Drill up through the eve of your house being careful to ONLY go through one layer (You don't want to go all the way through one layer and then through the roof). Utilize a grommet to cover the hole, stuff a bunch of RG6 into the attic, and then use a coat hanger hook on a broom handle or something similar in the attic to pull the cable and connect it to your antenna.

On the outside wall you'd then utilize anchors and screws or tapcons with cable clips to hold cable ties to neatly run the cable down the exterior wall. You would then drill through the wall with a masonry bit, and preferably a hammer drill (You can rent them at Home Depot). Have your cable go down past the hole, and then do a loop back up and through the hole you drilled. This makes it so that water dripping down the coax does not go in the whole.

On the inside of your wall, cut a whole where your drill came through and use one of the low-voltage short drywall boxes to hold your outlet. You're now good to go.

You could run the wire on the outside of your interior wall

Home Depot / Lowes sells a number of channels for hiding a cable. Carefully drill a hole through your ceiling into the attic and stuff a bunch of cable up there, get it with a broom with a coat hanger and hook it to your antenna, etc.

On the inside you can hide the cable in one of the electrical channel things you can buy at Home Depot.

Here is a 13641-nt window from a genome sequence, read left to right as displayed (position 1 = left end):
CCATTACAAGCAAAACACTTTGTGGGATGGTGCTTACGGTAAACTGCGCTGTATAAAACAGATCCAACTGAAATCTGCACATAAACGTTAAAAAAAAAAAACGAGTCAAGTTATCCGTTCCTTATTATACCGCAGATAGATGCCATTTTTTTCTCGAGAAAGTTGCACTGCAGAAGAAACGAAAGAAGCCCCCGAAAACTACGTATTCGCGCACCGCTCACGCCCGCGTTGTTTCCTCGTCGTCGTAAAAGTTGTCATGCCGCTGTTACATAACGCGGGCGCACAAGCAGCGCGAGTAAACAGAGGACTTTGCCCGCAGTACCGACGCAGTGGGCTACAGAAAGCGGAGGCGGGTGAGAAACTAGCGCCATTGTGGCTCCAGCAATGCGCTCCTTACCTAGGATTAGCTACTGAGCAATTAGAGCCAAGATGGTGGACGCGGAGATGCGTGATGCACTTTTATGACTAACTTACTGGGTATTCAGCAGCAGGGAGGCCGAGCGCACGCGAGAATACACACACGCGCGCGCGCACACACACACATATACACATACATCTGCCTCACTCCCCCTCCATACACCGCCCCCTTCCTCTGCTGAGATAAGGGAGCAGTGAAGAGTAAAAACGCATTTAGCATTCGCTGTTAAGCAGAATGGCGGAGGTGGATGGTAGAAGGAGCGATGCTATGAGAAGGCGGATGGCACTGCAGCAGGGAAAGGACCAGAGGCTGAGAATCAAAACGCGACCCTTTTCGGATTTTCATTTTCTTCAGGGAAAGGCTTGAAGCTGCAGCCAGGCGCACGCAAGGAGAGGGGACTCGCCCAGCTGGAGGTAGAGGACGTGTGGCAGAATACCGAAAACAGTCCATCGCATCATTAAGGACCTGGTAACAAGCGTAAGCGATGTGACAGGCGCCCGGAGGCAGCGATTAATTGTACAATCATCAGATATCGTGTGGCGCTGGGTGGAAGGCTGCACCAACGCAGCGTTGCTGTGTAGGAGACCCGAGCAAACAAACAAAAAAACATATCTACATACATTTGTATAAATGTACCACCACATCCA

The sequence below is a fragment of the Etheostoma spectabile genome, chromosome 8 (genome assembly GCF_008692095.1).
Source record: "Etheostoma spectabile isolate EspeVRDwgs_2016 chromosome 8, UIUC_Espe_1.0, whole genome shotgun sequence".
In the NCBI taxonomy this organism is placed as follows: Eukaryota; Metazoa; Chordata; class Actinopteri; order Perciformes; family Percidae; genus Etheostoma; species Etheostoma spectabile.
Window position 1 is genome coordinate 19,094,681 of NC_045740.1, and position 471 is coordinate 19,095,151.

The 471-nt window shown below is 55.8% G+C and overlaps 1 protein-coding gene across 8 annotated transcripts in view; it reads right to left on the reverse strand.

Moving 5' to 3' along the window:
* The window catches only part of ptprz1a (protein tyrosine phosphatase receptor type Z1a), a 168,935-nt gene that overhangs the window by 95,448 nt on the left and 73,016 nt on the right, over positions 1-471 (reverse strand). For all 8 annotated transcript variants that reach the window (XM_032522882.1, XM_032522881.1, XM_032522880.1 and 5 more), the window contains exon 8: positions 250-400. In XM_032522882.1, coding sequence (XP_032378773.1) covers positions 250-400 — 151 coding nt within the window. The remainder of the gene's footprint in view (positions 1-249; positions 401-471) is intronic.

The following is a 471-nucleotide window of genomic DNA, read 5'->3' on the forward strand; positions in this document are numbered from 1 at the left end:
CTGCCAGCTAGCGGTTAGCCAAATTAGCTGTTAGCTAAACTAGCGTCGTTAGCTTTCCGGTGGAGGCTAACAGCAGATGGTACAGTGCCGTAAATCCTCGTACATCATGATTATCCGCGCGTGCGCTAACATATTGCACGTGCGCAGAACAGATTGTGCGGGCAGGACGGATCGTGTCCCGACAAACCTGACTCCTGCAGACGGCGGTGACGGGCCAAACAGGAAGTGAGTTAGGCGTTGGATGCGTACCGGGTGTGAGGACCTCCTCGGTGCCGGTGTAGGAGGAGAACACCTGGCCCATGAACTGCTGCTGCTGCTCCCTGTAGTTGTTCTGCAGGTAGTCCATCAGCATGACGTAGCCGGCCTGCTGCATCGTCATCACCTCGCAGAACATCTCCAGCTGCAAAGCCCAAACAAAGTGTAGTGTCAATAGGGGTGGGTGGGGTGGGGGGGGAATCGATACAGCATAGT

You could try to put two holes in your wall to get the wire in the attic I don't recommend you do this, as its REALLY easy to mess up with as close as your drywall is to the cement block; but it can be done. This answer best answers your specific question, but I don't really recommend it.

Get one of those low-voltage, short boxes from Home Depot or Lowes and cut out a hole in your drywall about 1-2" below the top of your wall. Utilizing a drill at an angle, drill a hole upwards through the furring strip on the top of the wall. Be VERY careful to not go crazy, or you can drill through that strip AND through the roof. Once you've drilled through that, stuff a bunch of cable into the attic and hook it like I described before to get it to your antenna.

Then cut a second box directly below the first hole, again using the low voltage boxes. Stuff a bunch of cable down the high up whole and utilize a coat hanger / hands to try and pull it down the bottom part. You can also use fish tape, or fish rods; but I wouldn't necessarily buy them for one job.

Once you have them down; finish them as before. You can put a blank wall plate over the hole that is up high.

Hopefully these help. I'll try to add some links to what I'm talking about with the various steps to hopefully help.

I think the first solution is by far the best solution.